When you see videos of the early developers of photography, it’s pretty funny especially in light of photography today. In those old movies, to get a picture, the camera was as big as a computer is today. The photographer had to put his head under a sheet and hold up a huge tripod which exploded with smoke and fumes to make the flash.Look At pop-up photo studios at Asian weddings website to get more
Today photography could not be more different. In the movies, we used to be astonished when spies had cameras in their watches or the soles of their shoes. But now it is common for almost everyone to have a camera in their phone and to be able to pull it out and snap a photo virtually anywhere.
The developments began to come along pretty routinely as photography began to mature and become more sophisticated. Color photography was developed in 1861 by a scientist named James Clark Maxwell. Up until then all photographs were black and white or monochrome. Color photography was a huge leap forward but it really did not start to move into the public arena until two brothers named Lumière in 1907 invented the color plate.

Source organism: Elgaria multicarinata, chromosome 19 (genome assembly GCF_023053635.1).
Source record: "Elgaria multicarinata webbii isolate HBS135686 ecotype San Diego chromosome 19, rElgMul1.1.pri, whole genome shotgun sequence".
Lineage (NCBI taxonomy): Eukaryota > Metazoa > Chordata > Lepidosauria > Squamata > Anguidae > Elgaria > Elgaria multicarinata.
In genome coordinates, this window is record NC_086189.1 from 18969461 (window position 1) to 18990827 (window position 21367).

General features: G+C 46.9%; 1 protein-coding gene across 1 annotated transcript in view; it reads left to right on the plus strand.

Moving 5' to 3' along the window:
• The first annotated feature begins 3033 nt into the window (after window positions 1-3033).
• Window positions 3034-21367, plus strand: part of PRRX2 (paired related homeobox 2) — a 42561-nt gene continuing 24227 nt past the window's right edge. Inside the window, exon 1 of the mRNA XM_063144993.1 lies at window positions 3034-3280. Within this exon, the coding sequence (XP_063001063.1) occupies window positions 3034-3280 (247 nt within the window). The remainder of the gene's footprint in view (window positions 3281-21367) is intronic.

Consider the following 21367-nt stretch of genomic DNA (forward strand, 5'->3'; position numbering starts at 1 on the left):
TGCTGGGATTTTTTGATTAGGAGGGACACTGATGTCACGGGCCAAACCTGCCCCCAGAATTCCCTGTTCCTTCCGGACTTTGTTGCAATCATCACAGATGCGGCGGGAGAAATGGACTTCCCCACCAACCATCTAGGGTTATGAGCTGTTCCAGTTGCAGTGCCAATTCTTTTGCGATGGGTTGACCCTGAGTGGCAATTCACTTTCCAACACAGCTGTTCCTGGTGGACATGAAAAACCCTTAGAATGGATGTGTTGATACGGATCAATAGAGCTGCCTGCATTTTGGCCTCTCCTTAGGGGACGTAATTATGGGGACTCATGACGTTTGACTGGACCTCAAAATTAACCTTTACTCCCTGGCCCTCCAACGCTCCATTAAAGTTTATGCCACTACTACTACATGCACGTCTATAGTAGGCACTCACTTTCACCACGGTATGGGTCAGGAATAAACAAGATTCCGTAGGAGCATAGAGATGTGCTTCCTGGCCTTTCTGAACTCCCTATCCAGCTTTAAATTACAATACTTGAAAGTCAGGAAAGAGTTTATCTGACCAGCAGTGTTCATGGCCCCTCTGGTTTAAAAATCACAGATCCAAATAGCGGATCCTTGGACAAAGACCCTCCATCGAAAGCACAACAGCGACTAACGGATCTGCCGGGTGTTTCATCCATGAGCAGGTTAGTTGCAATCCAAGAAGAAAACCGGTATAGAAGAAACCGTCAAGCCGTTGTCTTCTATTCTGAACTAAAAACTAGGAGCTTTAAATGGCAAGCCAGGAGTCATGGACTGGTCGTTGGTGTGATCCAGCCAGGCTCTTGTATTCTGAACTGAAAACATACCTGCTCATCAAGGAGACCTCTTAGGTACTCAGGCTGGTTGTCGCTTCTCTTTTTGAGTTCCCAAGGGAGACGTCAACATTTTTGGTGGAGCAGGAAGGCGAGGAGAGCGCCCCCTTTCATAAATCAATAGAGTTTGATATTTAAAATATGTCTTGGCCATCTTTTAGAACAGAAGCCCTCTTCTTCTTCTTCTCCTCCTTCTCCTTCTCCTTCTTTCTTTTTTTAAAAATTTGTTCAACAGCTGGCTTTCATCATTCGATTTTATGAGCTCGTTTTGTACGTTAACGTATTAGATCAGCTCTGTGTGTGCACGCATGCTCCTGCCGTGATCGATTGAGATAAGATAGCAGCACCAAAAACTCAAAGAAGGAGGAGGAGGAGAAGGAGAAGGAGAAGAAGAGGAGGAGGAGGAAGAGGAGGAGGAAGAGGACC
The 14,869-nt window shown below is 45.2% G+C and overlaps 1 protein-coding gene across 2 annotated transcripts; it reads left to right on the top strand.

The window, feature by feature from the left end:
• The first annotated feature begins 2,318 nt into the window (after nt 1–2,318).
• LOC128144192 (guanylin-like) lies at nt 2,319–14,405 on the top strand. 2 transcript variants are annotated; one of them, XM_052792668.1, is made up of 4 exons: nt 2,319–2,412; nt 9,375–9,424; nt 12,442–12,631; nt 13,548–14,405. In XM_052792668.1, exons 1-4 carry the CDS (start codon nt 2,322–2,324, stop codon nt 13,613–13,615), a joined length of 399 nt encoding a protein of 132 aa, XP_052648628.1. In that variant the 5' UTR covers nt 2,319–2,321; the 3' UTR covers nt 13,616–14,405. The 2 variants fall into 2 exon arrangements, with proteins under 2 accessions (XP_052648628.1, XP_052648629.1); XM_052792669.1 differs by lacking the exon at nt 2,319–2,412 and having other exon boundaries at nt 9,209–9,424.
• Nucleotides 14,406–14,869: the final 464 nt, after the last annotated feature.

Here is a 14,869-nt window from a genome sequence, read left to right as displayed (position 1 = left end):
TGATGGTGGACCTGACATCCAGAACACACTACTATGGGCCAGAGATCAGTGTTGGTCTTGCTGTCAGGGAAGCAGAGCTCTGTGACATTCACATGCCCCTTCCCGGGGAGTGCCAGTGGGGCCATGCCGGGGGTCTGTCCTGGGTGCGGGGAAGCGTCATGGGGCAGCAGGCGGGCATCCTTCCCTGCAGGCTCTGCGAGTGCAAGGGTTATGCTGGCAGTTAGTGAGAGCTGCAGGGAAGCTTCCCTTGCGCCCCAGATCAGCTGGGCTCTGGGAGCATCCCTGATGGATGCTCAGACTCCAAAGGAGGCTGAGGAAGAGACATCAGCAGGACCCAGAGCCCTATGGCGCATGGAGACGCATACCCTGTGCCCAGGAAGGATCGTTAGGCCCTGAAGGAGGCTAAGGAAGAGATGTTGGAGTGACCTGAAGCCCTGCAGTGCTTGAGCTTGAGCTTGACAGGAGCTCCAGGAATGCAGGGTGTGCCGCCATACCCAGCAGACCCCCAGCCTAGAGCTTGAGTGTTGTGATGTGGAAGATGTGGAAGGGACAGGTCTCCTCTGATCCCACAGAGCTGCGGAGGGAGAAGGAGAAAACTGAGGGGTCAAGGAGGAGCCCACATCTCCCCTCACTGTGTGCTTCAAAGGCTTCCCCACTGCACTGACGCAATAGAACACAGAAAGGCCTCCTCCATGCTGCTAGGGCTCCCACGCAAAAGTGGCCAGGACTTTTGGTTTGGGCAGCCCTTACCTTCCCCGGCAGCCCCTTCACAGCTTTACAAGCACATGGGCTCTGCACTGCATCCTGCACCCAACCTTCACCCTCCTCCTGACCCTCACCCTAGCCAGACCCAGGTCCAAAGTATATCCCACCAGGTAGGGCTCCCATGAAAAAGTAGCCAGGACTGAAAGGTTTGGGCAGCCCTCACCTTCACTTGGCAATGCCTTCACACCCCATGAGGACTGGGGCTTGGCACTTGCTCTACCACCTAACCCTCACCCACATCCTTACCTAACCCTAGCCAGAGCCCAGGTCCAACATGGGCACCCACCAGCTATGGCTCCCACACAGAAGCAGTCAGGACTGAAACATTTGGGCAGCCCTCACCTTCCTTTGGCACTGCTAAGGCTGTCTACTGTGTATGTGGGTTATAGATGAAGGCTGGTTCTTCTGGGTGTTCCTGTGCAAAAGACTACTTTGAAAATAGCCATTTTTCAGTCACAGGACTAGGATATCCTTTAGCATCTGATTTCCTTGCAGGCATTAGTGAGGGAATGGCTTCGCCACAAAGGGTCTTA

Over the decades to follow, photography moved forward steadily and moved out of the world of science and then journalism and into each of our homes. But the revolution that has turned photography into what we know it to be today occurred in 1981 when Sony invented the first camera that worked without film. The digital age was upon us.
It was Kodak that again got the lead on the marketplace by getting the first digital camera out on the market in 1990 when they developed the Kodak DCS 100. As with all technology, early digital cameras were large (by today’s standards) and much more expensive than we are used to now.